If there is a deep recession, a decision will have to be made on whether to lift requirements in the Gramm-Rudman deficit-reduction law that call for even further trims in the federal budget deficit.
“The question becomes: Should we go ahead with deficit reduction measures in a downturn, or will countercyclical measures (such as job-creating public works projects) be needed?” Gray said.
The cost of the massive Desert Shield operation is sure to be fiercely debated, even if there is no war or prolonged deployment. There are two key budgetary issues: Should U.S. allies be pressured to shoulder more of the burden, and should U.S. costs be paid out of the regular Pentagon budget (at the expense of other programs) or be financed in separate legislation--perhaps with an income surtax?
“There is a real question about whether our allies’ commitment extends beyond just giving the U.S. a few dollars and offering to hold our coat while we do the fighting against Iraq,” said a Democratic leadership aide.
Democratic leaders plan to move early to revive two bills vetoed by Bush during the 101st Congress. One would reverse Supreme Court decisions that made it more difficult for women and minorities to sue over alleged job discrimination. The other measure would require businesses to provide workers with up to 12 weeks of unpaid leave to care for a new child or a seriously ill family member.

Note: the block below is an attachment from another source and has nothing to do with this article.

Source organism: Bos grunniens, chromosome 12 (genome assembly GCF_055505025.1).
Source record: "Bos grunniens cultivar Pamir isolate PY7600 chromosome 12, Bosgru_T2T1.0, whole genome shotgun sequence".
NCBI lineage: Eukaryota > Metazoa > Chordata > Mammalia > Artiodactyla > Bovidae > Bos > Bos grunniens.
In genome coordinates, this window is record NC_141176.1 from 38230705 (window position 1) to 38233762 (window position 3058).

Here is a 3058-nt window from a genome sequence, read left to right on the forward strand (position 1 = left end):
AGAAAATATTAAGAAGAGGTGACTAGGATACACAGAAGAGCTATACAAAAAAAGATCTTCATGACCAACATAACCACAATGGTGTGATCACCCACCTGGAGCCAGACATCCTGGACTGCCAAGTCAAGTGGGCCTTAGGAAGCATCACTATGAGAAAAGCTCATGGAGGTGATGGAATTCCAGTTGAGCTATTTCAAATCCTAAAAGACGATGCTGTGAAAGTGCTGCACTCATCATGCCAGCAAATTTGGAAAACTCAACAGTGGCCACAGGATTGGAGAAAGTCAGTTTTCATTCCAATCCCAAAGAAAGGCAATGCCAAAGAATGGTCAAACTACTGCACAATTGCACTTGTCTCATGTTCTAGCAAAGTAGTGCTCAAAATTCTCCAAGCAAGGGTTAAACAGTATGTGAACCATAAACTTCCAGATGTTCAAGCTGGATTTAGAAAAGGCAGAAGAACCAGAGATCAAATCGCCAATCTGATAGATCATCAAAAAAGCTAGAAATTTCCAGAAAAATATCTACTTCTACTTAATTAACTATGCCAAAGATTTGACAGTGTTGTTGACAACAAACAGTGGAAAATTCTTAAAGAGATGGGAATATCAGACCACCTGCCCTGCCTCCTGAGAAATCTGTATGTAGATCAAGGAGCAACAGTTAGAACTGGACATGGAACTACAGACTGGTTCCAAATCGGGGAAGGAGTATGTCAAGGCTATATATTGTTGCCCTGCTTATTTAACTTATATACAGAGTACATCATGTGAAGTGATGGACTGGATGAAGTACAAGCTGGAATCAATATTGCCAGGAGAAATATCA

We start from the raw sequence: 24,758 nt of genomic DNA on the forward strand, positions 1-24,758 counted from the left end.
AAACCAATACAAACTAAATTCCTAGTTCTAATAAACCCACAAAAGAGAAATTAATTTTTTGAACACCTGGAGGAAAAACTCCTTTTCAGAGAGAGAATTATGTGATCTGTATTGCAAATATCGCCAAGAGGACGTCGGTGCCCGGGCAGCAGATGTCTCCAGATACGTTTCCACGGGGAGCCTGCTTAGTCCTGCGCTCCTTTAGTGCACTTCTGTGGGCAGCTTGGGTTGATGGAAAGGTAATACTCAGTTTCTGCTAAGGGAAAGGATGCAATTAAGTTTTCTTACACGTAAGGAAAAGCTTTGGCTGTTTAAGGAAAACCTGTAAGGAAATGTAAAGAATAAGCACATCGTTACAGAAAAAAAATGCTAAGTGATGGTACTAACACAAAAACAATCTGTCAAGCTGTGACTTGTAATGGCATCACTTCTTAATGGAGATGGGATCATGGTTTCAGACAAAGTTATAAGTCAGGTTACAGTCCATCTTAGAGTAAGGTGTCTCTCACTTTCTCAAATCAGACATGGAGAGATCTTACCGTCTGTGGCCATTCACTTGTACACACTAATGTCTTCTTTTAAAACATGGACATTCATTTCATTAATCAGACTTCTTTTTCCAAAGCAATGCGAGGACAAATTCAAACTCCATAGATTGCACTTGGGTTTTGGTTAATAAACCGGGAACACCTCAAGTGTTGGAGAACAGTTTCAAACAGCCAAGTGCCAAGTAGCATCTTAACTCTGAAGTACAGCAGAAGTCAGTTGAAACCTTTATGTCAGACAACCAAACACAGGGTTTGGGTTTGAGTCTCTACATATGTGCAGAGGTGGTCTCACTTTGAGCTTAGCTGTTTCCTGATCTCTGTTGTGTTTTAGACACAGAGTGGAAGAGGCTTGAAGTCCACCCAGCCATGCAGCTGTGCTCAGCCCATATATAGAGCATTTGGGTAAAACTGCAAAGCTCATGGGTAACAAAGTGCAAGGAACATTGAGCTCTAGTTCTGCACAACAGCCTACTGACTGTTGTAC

“Even if the Democrats fail to override Bush’s vetoes again, it will serve a political purpose,” analyst Mann said. “But I think family leave is a much better political issue for them. It’s something the average citizen supports, while the civil rights bill is vulnerable to the charge that it calls for hiring quotas. That one is potentially devastating for the Democrats.”
Political brawling over taxes, which marked the tumultuous debate over the deficit-reduction package this year, is almost certain to resume in 1991. Although Bush has indicated that he will drop his push for a capital gains tax cut, he is expected to renew other proposals to spur economic growth. In response, Democrats are primed to continue their drive for “tax fairness.”
Gephardt said that a surtax on millionaires “could be part of an overall proposal . . . to fund a real income tax cut for the middle class.”
One part of such a relief package could be a cut in the Social Security payroll tax, an idea heavily promoted by Sen. Daniel Patrick Moynihan (D-N.Y.). Senate Minority Leader Bob Dole (R-Kan.) proposed Sunday that any such tax cut be financed by an increase in Medicare health insurance premiums paid by the wealthy.
Some congressional Republicans are wary about re-entering the tax swamp so soon after Bush broke his no-new-taxes pledge in this year’s budget talks.
“I think we’ll be very skittish about addressing the tax issue again, at least in the first year of the new Congress,” said Rep. Jerry Lewis (R-Redlands), chairman of the House GOP caucus. “While some of us would like to see a capital gains tax cut to stimulate the economy, we demonstrated our willingness to blow that up the last go-round.”